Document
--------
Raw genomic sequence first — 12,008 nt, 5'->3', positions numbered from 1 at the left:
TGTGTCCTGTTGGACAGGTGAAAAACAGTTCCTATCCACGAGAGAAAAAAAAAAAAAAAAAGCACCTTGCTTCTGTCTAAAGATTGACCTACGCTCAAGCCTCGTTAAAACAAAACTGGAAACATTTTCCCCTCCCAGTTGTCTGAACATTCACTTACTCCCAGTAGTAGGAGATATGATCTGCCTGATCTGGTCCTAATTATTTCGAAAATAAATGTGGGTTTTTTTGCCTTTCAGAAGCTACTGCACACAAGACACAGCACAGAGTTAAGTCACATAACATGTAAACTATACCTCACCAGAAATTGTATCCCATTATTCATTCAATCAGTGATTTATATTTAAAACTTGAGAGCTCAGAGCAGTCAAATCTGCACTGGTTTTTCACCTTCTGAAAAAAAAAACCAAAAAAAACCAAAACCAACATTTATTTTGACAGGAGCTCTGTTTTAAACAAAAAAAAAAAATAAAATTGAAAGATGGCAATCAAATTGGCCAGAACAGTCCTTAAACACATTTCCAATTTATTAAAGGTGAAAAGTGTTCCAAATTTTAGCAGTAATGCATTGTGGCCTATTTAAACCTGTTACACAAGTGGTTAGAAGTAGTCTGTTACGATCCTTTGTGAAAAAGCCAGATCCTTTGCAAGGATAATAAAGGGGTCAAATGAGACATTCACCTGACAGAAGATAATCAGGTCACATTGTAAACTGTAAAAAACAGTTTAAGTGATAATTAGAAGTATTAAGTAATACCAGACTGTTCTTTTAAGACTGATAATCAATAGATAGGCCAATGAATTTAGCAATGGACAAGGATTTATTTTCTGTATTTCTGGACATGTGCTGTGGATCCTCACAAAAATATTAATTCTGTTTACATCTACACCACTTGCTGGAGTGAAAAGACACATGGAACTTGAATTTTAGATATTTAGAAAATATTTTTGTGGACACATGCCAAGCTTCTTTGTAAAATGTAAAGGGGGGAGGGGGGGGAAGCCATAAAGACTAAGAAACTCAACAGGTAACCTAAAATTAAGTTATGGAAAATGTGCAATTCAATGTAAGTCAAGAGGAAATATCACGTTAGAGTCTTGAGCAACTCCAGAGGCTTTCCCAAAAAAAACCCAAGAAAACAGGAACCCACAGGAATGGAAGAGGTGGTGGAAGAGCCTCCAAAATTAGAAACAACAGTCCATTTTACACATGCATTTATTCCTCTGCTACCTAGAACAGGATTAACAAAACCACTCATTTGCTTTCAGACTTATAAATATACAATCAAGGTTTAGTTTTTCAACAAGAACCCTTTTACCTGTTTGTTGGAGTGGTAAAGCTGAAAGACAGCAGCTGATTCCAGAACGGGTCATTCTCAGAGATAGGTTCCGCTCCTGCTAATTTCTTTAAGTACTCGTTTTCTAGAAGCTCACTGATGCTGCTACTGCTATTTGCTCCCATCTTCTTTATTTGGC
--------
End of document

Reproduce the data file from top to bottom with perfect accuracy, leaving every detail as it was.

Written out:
Raw genomic sequence first — 12,008 nt, 5'->3', positions numbered from 1 at the left:
TGTGTCCTGTTGGACAGGTGAAAAACAGTTCCTATCCACGAGAGAAAAAAAAAAAAAAAAAGCACCTTGCTTCTGTCTAAAGATTGACCTACGCTCAAGCCTCGTTAAAACAAAACTGGAAACATTTTCCCCTCCCAGTTGTCTGAACATTCACTTACTCCCAGTAGTAGGAGATATGATCTGCCTGATCTGGTCCTAATTATTTCGAAAATAAATGTGGGTTTTTTTGCCTTTCAGAAGCTACTGCACACAAGACACAGCACAGAGTTAAGTCACATAACATGTAAACTATACCTCACCAGAAATTGTATCCCATTATTCATTCAATCAGTGATTTATATTTAAAACTTGAGAGCTCAGAGCAGTCAAATCTGCACTGGTTTTTCACCTTCTGAAAAAAAAAACCAAAAAAAACCAAAACCAACATTTATTTTGACAGGAGCTCTGTTTTAAACAAAAAAAAAAAATAAAATTGAAAGATGGCAATCAAATTGGCCAGAACAGTCCTTAAACACATTTCCAATTTATTAAAGGTGAAAAGTGTTCCAAATTTTAGCAGTAATGCATTGTGGCCTATTTAAACCTGTTACACAAGTGGTTAGAAGTAGTCTGTTACGATCCTTTGTGAAAAAGCCAGATCCTTTGCAAGGATAATAAAGGGGTCAAATGAGACATTCACCTGACAGAAGATAATCAGGTCACATTGTAAACTGTAAAAAACAGTTTAAGTGATAATTAGAAGTATTAAGTAATACCAGACTGTTCTTTTAAGACTGATAATCAATAGATAGGCCAATGAATTTAGCAATGGACAAGGATTTATTTTCTGTATTTCTGGACATGTGCTGTGGATCCTCACAAAAATATTAATTCTGTTTACATCTACACCACTTGCTGGAGTGAAAAGACACATGGAACTTGAATTTTAGATATTTAGAAAATATTTTTGTGGACACATGCCAAGCTTCTTTGTAAAATGTAAAGGGGGGAGGGGGGGGAAGCCATAAAGACTAAGAAACTCAACAGGTAACCTAAAATTAAGTTATGGAAAATGTGCAATTCAATGTAAGTCAAGAGGAAATATCACGTTAGAGTCTTGAGCAACTCCAGAGGCTTTCCCAAAAAAAACCCAAGAAAACAGGAACCCACAGGAATGGAAGAGGTGGTGGAAGAGCCTCCAAAATTAGAAACAACAGTCCATTTTACACATGCATTTATTCCTCTGCTACCTAGAACAGGATTAACAAAACCACTCATTTGCTTTCAGACTTATAAATATACAATCAAGGTTTAGTTTTTCAACAAGAACCCTTTTACCTGTTTGTTGGAGTGGTAAAGCTGAAAGACAGCAGCTGATTCCAGAACGGGTCATTCTCAGAGATAGGTTCCGCTCCTGCTAATTTCTTTAAGTACTCGTTTTCTAGAAGCTCACTGATGCTGCTACTGCTATTTGCTCCCATCTTCTTTATTTGGC